I've been intrigued by the various dedicated ebook reader devices since I saw the first Sony Reader. But since I'm almost always carrying a smartphone and/or gaming device, I've always figured that I should be able to find a reader application for one of those that would let me read ebooks. With Stanza on the iPhone, I think I've finally found a reader that fits enough text on the screen, and gets out of the way of the reading process as much as possible, that I can really effortlessly read an entire novel.
Dracula was my first test. I chose it because of my ongoing read-all-the-scifi-classics project (and because it's free) but it turns out that long Victorian sentences made for an extra-strong test -- if I can handle that verbosity on the fairly small iPhone screen, then anything written with any sort of punch should be no problem.
On to the book itself: The entire book is told through the interleaving of letters, diary entries, newspaper articles, ships logs, etc. For the first half of the book, this increases the suspense -- each participant has glimpses of the bigger picture, but no one sees everything. But by the second half of the novel, the vampire hunters are swapping diaries and journals and an inordinate amount of the action is spent on characters reading each other's accounts of the day before. It all begins to seem a bit recursive.
The action seems fairly stilted, too, by modern standards. Van Helsing spends a lot of time half-heartedly raising ineffectual defenses around poor Lucy ("nobody touch these garlic strands, but I won't tell anyone why, and in fact won't tell everyone in the house -- oops, one of those people removed them") and only gets around to slowly telling everyone. And hey, that ancient and crafty vampire who keeps getting around Van Helsing's best efforts? Yeah, Van Helsing's got a theory about how Dracula's got a "child brain" so they should be able to easily defeat him. Okaaaaay.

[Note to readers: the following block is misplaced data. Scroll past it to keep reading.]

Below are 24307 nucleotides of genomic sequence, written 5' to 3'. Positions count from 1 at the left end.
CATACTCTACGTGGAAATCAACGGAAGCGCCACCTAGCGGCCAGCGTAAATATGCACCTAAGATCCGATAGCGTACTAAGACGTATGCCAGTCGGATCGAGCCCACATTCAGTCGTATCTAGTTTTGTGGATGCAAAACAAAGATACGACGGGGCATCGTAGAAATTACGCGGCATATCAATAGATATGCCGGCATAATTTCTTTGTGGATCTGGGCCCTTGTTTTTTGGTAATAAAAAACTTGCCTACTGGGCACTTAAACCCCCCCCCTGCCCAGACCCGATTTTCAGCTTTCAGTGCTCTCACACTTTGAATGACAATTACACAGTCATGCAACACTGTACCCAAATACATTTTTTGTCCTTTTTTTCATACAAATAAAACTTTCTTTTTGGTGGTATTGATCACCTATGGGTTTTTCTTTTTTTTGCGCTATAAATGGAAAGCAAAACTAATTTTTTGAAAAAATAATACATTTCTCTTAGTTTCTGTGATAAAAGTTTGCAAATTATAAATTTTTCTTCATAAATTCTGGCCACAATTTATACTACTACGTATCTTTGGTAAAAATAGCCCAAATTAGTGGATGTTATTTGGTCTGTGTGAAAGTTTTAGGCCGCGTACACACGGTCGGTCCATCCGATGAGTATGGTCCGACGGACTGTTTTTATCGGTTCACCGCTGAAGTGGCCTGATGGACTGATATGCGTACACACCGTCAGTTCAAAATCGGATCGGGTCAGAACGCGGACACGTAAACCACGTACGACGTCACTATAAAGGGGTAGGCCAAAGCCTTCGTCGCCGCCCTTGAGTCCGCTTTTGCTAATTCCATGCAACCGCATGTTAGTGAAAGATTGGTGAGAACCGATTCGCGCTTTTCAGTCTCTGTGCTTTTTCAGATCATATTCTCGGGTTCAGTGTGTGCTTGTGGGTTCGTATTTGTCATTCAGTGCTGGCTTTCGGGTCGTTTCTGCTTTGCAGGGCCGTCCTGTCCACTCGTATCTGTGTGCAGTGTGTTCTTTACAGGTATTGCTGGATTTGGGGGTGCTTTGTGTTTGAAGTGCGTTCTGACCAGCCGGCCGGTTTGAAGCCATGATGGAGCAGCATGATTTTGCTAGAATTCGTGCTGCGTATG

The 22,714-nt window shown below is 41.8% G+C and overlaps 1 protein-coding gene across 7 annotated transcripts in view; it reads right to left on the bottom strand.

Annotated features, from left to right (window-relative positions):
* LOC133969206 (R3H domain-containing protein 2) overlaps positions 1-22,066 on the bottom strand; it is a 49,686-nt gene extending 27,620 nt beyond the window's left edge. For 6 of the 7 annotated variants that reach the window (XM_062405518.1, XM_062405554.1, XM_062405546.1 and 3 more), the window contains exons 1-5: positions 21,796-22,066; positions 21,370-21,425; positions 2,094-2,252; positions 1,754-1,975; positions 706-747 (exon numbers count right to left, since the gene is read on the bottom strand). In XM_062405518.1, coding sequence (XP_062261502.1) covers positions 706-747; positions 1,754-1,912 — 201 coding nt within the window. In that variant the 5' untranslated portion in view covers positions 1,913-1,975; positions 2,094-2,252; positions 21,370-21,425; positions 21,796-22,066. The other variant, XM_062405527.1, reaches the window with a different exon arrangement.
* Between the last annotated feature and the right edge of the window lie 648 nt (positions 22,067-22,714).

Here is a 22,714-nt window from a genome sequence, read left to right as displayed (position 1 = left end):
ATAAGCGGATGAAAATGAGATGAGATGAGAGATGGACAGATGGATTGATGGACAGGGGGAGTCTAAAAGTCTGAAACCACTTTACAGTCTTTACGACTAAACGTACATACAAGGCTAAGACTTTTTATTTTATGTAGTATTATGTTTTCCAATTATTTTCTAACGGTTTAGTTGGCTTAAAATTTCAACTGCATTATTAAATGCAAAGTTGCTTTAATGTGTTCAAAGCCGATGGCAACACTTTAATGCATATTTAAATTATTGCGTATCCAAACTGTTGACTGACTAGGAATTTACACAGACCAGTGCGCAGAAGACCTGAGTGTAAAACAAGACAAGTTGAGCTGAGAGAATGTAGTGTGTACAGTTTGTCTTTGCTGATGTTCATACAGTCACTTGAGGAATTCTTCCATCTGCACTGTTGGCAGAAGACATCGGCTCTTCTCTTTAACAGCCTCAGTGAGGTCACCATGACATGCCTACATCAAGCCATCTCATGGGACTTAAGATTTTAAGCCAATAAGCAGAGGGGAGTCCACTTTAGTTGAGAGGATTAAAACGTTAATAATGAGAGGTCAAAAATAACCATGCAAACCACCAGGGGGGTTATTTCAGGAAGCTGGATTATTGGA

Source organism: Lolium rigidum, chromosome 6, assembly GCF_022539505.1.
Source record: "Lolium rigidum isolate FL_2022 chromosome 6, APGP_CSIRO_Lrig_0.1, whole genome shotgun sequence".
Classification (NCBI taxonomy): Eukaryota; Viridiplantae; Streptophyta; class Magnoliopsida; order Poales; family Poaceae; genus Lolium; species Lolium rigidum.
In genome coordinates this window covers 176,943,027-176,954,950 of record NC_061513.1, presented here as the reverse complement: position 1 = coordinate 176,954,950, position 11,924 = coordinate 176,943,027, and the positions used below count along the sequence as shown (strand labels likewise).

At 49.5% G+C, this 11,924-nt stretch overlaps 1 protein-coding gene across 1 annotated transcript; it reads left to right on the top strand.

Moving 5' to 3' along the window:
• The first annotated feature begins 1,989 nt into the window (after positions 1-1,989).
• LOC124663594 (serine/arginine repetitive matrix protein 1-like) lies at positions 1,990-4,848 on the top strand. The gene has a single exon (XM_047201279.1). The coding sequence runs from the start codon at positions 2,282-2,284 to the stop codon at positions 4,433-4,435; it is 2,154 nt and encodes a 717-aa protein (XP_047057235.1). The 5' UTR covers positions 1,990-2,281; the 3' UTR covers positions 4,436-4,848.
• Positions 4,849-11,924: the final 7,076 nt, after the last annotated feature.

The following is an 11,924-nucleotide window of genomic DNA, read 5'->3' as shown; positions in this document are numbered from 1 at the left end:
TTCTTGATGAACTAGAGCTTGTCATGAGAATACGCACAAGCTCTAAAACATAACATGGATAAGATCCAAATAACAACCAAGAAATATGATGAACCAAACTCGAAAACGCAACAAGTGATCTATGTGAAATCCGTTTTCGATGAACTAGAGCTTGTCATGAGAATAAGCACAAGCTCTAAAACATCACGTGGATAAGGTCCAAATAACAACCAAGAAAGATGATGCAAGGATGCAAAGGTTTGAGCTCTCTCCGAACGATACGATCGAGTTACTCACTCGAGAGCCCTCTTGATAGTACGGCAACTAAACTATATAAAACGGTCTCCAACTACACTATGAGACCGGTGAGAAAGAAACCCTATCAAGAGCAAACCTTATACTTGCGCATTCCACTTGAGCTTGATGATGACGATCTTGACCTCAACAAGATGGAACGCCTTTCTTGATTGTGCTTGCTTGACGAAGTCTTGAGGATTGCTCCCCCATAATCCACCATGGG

And then, can I spoil the end of the novel for you? Dracula is trapped in a box on a boat and they wait to chase after him because they're confident of train schedules. Really. Amazingly, even with his "child brain", he manages to elude them and travel, still trapped in a box, by cart as they chase him for pages and pages until they catch up to him just before his castle and... dispatch him in a page and a half. The end. I can see why even even adaptations that trumpet their connection to the original, change the story.
FuzzyCo grade: B-